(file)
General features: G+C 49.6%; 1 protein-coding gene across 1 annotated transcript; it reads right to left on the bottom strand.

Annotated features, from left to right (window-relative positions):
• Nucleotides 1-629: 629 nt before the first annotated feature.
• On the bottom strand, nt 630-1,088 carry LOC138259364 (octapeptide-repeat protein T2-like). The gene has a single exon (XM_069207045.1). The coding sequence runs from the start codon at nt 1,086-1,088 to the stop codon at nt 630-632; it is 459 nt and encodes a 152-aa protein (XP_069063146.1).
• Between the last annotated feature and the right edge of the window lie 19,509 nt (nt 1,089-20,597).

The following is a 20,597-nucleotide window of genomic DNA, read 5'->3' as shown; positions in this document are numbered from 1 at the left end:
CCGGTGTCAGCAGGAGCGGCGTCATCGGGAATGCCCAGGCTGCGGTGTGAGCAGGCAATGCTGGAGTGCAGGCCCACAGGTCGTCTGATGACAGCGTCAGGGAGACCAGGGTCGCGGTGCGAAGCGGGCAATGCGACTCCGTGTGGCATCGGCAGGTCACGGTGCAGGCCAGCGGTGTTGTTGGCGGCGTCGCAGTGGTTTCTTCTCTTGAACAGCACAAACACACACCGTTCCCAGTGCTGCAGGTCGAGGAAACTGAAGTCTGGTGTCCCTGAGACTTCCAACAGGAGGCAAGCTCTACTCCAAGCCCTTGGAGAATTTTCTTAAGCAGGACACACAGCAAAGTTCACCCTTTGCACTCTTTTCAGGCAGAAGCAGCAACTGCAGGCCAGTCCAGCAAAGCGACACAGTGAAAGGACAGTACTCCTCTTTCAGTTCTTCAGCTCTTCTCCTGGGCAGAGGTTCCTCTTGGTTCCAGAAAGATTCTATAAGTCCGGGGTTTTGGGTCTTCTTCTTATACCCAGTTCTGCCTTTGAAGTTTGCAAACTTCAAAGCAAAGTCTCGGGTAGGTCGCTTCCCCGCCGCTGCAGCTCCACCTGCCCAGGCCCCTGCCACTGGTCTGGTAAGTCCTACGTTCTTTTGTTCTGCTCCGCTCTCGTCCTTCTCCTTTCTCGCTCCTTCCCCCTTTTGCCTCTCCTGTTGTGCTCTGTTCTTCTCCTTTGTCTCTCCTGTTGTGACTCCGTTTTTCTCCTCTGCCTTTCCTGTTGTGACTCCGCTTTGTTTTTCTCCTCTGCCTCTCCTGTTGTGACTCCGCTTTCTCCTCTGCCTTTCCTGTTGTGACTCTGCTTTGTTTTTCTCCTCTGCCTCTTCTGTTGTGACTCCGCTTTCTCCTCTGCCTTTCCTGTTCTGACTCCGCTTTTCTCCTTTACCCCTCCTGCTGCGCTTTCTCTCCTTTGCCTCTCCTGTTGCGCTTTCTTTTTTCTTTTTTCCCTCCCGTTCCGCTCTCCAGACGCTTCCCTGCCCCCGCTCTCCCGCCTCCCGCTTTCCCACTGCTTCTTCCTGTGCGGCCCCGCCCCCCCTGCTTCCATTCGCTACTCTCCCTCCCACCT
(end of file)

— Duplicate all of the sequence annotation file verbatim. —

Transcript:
General features: G+C 49.6%; 1 protein-coding gene across 1 annotated transcript; it reads right to left on the bottom strand.

Annotated features, from left to right (window-relative positions):
• Nucleotides 1-629: 629 nt before the first annotated feature.
• On the bottom strand, nt 630-1,088 carry LOC138259364 (octapeptide-repeat protein T2-like). The gene has a single exon (XM_069207045.1). The coding sequence runs from the start codon at nt 1,086-1,088 to the stop codon at nt 630-632; it is 459 nt and encodes a 152-aa protein (XP_069063146.1).
• Between the last annotated feature and the right edge of the window lie 19,509 nt (nt 1,089-20,597).

The following is a 20,597-nucleotide window of genomic DNA, read 5'->3' as shown; positions in this document are numbered from 1 at the left end:
CCGGTGTCAGCAGGAGCGGCGTCATCGGGAATGCCCAGGCTGCGGTGTGAGCAGGCAATGCTGGAGTGCAGGCCCACAGGTCGTCTGATGACAGCGTCAGGGAGACCAGGGTCGCGGTGCGAAGCGGGCAATGCGACTCCGTGTGGCATCGGCAGGTCACGGTGCAGGCCAGCGGTGTTGTTGGCGGCGTCGCAGTGGTTTCTTCTCTTGAACAGCACAAACACACACCGTTCCCAGTGCTGCAGGTCGAGGAAACTGAAGTCTGGTGTCCCTGAGACTTCCAACAGGAGGCAAGCTCTACTCCAAGCCCTTGGAGAATTTTCTTAAGCAGGACACACAGCAAAGTTCACCCTTTGCACTCTTTTCAGGCAGAAGCAGCAACTGCAGGCCAGTCCAGCAAAGCGACACAGTGAAAGGACAGTACTCCTCTTTCAGTTCTTCAGCTCTTCTCCTGGGCAGAGGTTCCTCTTGGTTCCAGAAAGATTCTATAAGTCCGGGGTTTTGGGTCTTCTTCTTATACCCAGTTCTGCCTTTGAAGTTTGCAAACTTCAAAGCAAAGTCTCGGGTAGGTCGCTTCCCCGCCGCTGCAGCTCCACCTGCCCAGGCCCCTGCCACTGGTCTGGTAAGTCCTACGTTCTTTTGTTCTGCTCCGCTCTCGTCCTTCTCCTTTCTCGCTCCTTCCCCCTTTTGCCTCTCCTGTTGTGCTCTGTTCTTCTCCTTTGTCTCTCCTGTTGTGACTCCGTTTTTCTCCTCTGCCTTTCCTGTTGTGACTCCGCTTTGTTTTTCTCCTCTGCCTCTCCTGTTGTGACTCCGCTTTCTCCTCTGCCTTTCCTGTTGTGACTCTGCTTTGTTTTTCTCCTCTGCCTCTTCTGTTGTGACTCCGCTTTCTCCTCTGCCTTTCCTGTTCTGACTCCGCTTTTCTCCTTTACCCCTCCTGCTGCGCTTTCTCTCCTTTGCCTCTCCTGTTGCGCTTTCTTTTTTCTTTTTTCCCTCCCGTTCCGCTCTCCAGACGCTTCCCTGCCCCCGCTCTCCCGCCTCCCGCTTTCCCACTGCTTCTTCCTGTGCGGCCCCGCCCCCCCTGCTTCCATTCGCTACTCTCCCTCCCACCT